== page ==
Mexican trucks to keep rolling in U.S.
Dec 28,2007 00:00 by David Washburn

SAN DIEGO - The Bush administration will continue to operate a controversial, cross-border trucking program despite language in the $555 billion appropriations bill signed by President Bush Wednesday aimed at eliminating the program's funding.

The administration's move, while not unexpected, sparked outrage from Democratic and Republican members of Congress who have fought to kill the three-month-old pilot program, which allows long-haul Mexican trucks to travel throughout the United States.

"The administration seems to believe that the law doesn't apply to them," Sen. Byron Dorgan, D-N.D., the author of the appropriations bill amendment that sought to cut funding for the program, said in a statement.

Dorgan and other opponents of the program say the amendment's language is unambiguous, and that the administration's action will be challenged in Congress and the courts.

The Federal Motor Carrier Safety Administration began implementing the one-year experimental program Sept. 6. It allows as many as 100 Mexican companies to send their trucks into the United States from coast to coast.

Bush and other supporters of the program view it as a step toward fulfilling a North American Free Trade Agreement obligation to open all roads in the United States, Mexico and Canada to trucks from all three countries.

Historically, Canadian trucking companies have had full access to U.S. roads, but since 1982, Mexican trucks have been able to travel only about 20 miles inside the country at certain border crossings, such as San Diego and El Paso, Texas.

Dorgan, more than 100 other members of Congress and several interest groups, such as the Teamsters union and independent truck drivers, contend that the program lacks sufficient safeguards to ensure that Mexican trucks meet the same standards as American trucks.

Rep. Duncan Hunter, R-San Diego, has said the program demonstrates a "complete disregard" for the safety of U.S. motorists and the security threat posed by Mexican truckers.

U.S. transportation officials deny such assertions and say Mexican trucks and their drivers undergo strict inspections before they are allowed in the country.

Supporters of the program include the U.S. Chamber of Commerce and the Mexican government. They say it will greatly benefit the economies of both countries.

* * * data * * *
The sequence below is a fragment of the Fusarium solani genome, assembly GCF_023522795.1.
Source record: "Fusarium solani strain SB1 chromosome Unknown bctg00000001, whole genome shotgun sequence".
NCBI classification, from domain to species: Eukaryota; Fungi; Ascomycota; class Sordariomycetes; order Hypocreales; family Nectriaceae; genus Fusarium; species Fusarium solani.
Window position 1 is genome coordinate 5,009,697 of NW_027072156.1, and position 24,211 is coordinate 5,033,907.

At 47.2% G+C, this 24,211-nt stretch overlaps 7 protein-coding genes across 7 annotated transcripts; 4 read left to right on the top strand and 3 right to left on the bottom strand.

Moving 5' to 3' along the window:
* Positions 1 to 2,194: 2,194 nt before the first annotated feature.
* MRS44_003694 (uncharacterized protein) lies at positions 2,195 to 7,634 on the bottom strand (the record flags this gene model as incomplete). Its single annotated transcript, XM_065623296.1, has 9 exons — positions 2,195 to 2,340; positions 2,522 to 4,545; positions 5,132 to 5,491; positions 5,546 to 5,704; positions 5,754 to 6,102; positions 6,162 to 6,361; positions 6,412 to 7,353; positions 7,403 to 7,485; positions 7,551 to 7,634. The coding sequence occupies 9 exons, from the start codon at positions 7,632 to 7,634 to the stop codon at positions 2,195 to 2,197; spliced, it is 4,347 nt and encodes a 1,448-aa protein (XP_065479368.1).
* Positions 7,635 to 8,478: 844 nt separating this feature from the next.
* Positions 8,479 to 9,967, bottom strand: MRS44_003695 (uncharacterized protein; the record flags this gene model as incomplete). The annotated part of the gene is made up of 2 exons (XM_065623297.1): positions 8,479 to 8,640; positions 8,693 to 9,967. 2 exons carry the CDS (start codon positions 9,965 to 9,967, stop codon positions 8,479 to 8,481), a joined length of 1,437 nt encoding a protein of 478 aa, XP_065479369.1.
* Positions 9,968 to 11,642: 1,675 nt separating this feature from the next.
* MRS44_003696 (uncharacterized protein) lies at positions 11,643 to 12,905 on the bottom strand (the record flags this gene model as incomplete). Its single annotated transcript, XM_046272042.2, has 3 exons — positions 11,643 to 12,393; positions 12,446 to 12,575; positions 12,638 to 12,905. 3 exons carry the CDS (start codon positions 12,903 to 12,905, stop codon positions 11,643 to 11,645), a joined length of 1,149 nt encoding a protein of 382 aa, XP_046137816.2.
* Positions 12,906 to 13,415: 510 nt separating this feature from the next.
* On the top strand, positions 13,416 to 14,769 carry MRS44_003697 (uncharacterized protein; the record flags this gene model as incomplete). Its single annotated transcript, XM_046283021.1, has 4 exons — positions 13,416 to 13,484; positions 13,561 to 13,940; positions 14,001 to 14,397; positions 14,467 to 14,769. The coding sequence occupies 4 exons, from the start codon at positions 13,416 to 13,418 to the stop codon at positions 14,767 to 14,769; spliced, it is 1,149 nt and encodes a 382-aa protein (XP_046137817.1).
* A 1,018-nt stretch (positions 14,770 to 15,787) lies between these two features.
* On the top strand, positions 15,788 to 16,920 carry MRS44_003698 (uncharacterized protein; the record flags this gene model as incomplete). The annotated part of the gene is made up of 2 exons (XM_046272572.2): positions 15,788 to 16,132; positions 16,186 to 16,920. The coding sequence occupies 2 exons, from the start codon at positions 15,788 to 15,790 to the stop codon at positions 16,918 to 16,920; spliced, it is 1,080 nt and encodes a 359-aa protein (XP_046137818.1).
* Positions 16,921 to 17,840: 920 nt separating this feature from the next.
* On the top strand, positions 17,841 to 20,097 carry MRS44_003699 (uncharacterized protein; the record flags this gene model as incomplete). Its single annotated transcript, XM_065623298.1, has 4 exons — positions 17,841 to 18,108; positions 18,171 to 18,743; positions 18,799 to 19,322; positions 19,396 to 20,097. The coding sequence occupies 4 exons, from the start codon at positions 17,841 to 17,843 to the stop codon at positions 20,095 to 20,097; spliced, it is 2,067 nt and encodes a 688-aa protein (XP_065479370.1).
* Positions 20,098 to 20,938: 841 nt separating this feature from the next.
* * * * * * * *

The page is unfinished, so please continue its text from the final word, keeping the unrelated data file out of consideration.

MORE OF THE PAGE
"The Mexican Embassy welcomes the decision by the DOT to continue operating the ongoing cross-border trucking demonstration program," Mexican Embassy spokesman Ricardo Alday said Wednesday. "The administration's position strongly supports the view that complying and expanding the benefits of NAFTA is in the best interest of both our nations."

Opponents of the program say they are incensed with how the administration parsed language to justify its continuation.

Dorgan's amendment to the appropriations bill included the following: "None of the funds made available under this Act may be used to establish a cross-border motor carrier demonstration program to allow Mexico-domiciled motor carriers to operate beyond the commercial zones along the international border between the United States and Mexico."

Officials with the Federal Motor Carrier Safety Administration stated Wednesday that the amendment allows programs that have already begun to continue.

"(The) U.S. Department of Transportation will not establish any new demonstration programs with Mexico," a government statement released Thursday said. "The current cross-border trucking demonstration project - established in September - will continue to operate in a manner that puts safety first."

Many observers expected the administration to follow this logic, but opponents say it is shaky.

"Despite this subjective interpretation by the agency, it is clear that the omnibus (spending bill) prohibits federal funds from being applied to the program over the fiscal year," said Joe Kasper, a spokesman for Hunter.

Others were more pointed with their criticism.

"This is yet another example of a rogue administration thumbing its nose at Congress and thumbing its nose at the concerns of the American people," said Todd Spencer, spokesman for the Owner-Operator Independent Drivers Association.